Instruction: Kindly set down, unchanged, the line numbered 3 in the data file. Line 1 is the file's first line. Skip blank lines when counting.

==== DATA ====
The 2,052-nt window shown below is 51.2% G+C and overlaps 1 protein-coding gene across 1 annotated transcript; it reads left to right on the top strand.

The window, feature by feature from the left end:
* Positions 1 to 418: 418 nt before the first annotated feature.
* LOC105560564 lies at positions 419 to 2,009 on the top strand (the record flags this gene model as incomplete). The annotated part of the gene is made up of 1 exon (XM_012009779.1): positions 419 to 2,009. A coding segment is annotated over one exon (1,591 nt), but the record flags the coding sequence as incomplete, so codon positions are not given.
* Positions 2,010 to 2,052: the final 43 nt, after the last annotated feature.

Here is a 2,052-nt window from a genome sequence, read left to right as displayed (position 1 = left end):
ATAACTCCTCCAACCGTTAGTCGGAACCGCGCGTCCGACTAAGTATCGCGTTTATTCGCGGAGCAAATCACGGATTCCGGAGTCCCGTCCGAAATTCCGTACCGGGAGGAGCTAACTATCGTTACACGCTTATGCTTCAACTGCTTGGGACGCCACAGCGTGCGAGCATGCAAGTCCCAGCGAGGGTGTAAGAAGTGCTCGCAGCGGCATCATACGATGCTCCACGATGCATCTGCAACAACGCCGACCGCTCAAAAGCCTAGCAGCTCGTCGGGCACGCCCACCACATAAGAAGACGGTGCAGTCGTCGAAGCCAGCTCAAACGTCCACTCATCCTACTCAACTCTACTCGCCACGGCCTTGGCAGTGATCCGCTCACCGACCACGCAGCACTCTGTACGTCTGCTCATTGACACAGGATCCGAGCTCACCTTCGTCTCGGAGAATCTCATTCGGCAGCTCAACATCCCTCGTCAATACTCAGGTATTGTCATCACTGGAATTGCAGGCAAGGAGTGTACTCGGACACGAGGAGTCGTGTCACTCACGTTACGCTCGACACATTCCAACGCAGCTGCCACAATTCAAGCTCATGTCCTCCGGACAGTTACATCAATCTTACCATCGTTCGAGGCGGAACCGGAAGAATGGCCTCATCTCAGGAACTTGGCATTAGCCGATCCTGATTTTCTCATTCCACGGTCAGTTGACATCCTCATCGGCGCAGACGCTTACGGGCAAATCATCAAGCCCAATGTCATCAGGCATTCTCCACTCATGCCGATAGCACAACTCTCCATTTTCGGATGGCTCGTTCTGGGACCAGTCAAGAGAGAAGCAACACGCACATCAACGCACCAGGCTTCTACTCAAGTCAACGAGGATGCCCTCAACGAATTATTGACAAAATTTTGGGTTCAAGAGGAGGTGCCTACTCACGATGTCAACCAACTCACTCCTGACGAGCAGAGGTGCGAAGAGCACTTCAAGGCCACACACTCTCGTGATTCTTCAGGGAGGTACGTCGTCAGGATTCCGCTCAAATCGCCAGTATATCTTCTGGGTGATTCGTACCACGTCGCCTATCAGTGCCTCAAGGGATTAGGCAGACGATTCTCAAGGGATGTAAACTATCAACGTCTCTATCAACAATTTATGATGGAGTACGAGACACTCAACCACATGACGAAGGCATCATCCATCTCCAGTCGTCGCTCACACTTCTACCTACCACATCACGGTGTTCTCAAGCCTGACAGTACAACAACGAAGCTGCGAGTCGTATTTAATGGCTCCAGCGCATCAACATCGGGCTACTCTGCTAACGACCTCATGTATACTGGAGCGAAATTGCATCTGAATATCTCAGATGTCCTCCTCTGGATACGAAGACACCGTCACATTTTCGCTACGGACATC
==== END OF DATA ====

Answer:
* Positions 1 to 418: 418 nt before the first annotated feature.